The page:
Transcatheter Aortic Valve Management (TAVR)

Aortic Valve Replacement for Patients Who are Not Candidates for Open Heart Surgery

The cardiovascular team at Good Samaritan Hospital now offers the Transcutaneous Aortic Valve Management program for patients who are not candidates for open heart surgery.


Who is a Good Candidate for Aortic Valve Replacement?

Up to 1.5 million people in the United States suffer from aortic stenosis, a progressive disease that affects the aortic valve of their hearts. Approximately 250,000 of these patients suffer from severe symptomatic aortic stenosis, often developing debilitating symptoms that can restrict normal day-to-day activities, such as walking short distances or climbing stairs. These patients can often benefit from surgery to replace their ailing valve, but only approximately two-thirds of them undergo the procedure each year. Many patients are not treated because they are deemed inoperable for surgery, have not received a definitive diagnosis, or because they delay or decline the procedure for a variety of reasons.


The new approach called transcatheter aortic valve replacement (TAVR) utilizes a biological valve, crimped onto its stent and folded inside a large-bore catheter. The catheter is then introduced in the groin and threaded up the aorta and inflated within the patient’s native calcified aortic valve eliminating the need for surgical replacement of that valve. The recently completed partner trial for transcatheter valve proved to be significantly superior to medical treatment in inoperable patients with severe symptomatic aortic stenosis.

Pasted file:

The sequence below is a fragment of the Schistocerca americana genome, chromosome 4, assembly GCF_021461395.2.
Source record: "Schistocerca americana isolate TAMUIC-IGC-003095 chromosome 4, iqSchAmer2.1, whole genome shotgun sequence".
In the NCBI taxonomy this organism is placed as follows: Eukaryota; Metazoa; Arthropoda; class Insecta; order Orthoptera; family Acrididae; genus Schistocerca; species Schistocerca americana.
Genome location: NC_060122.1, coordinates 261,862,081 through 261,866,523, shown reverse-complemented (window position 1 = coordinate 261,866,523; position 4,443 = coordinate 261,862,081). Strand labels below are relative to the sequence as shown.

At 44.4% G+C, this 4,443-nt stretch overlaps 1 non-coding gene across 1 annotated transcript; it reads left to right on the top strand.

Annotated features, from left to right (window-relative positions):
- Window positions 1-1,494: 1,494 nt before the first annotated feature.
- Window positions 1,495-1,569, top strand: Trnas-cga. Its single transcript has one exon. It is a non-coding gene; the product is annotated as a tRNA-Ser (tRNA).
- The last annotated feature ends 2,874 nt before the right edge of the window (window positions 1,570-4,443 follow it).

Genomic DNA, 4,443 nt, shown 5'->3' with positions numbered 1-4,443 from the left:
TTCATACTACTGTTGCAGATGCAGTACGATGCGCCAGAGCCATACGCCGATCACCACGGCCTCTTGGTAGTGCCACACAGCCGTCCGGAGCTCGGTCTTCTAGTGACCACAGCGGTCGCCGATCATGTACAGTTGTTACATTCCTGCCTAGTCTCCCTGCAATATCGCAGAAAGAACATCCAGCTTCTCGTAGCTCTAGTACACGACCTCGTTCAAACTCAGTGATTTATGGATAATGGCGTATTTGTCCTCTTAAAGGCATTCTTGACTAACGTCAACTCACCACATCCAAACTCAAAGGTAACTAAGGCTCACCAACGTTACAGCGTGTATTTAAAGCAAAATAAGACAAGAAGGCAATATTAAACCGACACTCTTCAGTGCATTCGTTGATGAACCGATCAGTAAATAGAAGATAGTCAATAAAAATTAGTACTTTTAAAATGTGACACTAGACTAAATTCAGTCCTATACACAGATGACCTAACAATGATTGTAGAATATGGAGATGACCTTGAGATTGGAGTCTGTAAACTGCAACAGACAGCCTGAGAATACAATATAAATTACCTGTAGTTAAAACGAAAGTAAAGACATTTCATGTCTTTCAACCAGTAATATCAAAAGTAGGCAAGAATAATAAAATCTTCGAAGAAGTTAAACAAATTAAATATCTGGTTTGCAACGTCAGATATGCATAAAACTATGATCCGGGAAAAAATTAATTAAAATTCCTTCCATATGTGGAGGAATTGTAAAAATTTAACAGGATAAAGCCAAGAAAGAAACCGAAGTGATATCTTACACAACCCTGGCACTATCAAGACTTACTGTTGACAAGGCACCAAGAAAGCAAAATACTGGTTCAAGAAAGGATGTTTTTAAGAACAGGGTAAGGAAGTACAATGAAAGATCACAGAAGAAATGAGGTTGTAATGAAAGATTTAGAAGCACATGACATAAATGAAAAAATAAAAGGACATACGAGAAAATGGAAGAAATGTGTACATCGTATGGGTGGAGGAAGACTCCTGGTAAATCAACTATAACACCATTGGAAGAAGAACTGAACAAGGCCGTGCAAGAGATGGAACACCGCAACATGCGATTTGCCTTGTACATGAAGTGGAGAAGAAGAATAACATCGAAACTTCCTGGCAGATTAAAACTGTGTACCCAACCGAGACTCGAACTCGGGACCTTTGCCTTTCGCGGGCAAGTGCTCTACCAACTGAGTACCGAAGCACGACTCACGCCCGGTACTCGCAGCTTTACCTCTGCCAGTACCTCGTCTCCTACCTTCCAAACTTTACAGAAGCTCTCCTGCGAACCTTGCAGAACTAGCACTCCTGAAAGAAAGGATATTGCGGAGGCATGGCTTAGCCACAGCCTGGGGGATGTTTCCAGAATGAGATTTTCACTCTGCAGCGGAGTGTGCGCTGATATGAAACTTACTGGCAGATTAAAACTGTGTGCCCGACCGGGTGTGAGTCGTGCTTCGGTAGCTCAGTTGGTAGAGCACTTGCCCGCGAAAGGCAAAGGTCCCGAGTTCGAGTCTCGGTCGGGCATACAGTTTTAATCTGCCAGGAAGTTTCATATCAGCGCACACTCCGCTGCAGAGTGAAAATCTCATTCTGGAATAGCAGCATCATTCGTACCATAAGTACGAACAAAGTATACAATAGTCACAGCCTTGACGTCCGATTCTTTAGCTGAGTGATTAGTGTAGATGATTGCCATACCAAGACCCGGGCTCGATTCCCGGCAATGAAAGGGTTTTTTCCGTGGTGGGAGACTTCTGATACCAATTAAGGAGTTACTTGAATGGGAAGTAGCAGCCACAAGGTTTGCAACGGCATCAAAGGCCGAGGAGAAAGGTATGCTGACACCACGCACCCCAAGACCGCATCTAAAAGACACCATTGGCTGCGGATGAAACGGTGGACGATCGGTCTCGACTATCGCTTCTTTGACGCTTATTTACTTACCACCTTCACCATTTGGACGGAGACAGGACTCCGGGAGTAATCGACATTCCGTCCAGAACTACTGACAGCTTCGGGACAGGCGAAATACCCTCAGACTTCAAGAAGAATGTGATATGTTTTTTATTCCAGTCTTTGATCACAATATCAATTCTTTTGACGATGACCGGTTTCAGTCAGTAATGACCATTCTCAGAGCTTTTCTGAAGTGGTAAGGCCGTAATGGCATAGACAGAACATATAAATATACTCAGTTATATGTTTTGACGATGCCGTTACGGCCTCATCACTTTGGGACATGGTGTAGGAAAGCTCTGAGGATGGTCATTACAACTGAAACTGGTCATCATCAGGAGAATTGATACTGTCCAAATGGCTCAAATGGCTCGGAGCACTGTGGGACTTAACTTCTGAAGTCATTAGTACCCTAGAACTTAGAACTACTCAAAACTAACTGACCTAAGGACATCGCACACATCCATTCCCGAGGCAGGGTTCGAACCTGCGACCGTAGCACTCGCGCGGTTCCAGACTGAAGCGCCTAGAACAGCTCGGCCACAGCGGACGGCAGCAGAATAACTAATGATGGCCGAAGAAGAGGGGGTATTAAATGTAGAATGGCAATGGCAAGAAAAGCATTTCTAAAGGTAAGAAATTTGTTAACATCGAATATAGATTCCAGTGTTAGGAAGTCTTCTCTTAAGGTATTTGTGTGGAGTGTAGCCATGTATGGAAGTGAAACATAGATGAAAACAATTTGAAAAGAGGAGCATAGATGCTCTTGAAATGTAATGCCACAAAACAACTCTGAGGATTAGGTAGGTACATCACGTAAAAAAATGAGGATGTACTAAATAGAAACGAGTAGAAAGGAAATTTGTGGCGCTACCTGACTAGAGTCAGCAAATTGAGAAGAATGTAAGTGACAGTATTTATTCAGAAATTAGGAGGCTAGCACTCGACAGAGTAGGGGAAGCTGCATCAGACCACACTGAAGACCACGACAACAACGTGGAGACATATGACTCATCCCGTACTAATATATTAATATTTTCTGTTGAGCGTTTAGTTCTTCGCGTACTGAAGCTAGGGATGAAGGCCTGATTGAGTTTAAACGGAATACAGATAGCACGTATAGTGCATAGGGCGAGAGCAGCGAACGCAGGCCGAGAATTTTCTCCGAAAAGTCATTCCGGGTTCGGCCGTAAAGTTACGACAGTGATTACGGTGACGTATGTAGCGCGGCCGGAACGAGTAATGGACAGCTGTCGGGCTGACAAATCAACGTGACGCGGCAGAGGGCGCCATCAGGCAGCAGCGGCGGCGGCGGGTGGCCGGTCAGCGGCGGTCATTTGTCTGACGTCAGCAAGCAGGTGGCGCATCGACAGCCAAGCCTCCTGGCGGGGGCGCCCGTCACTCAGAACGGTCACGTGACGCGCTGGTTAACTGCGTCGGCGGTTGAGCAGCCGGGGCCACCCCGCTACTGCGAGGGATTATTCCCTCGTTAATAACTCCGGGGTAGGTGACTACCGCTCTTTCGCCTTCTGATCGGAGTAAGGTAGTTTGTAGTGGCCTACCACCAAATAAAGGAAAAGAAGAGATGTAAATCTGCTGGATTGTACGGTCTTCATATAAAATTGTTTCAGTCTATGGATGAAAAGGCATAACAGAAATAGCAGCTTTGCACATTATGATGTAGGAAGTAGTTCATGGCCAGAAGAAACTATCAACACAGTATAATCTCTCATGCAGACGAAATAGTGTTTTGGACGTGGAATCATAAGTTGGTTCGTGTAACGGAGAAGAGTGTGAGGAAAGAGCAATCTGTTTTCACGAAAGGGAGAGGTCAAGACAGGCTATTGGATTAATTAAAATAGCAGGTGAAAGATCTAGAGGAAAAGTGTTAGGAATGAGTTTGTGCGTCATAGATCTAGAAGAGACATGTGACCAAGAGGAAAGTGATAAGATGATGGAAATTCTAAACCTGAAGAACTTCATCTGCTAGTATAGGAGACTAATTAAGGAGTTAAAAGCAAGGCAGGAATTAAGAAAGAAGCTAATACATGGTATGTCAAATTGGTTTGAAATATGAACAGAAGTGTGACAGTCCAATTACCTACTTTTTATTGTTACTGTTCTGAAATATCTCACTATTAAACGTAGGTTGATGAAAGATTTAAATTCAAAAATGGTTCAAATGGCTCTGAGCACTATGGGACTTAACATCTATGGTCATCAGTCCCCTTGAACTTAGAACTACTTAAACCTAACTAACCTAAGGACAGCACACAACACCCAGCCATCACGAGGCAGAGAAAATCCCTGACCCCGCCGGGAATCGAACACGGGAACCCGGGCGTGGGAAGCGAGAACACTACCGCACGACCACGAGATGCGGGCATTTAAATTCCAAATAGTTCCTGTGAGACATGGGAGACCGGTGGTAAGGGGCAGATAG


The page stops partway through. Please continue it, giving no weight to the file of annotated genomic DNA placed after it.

This new procedure will allow cardiac specialists at Good Samaritan Hospital to treat elderly patients with critical aortic stenosis who otherwise would have had no other options for treatment of their progressive heart failure.


Patients who do not receive an aortic valve replacement (AVR) have no effective, long-term treatment option to prevent or delay their disease progression. Without it, severe symptomatic aortic stenosis is life-threatening – studies indicate that 50 percent of patients will not survive more than an average of two years after the onset of symptoms.

For more information about the Transcutaneous Aortic Valve Management program at Good Samaritan Hospital call (213) 977-2239.

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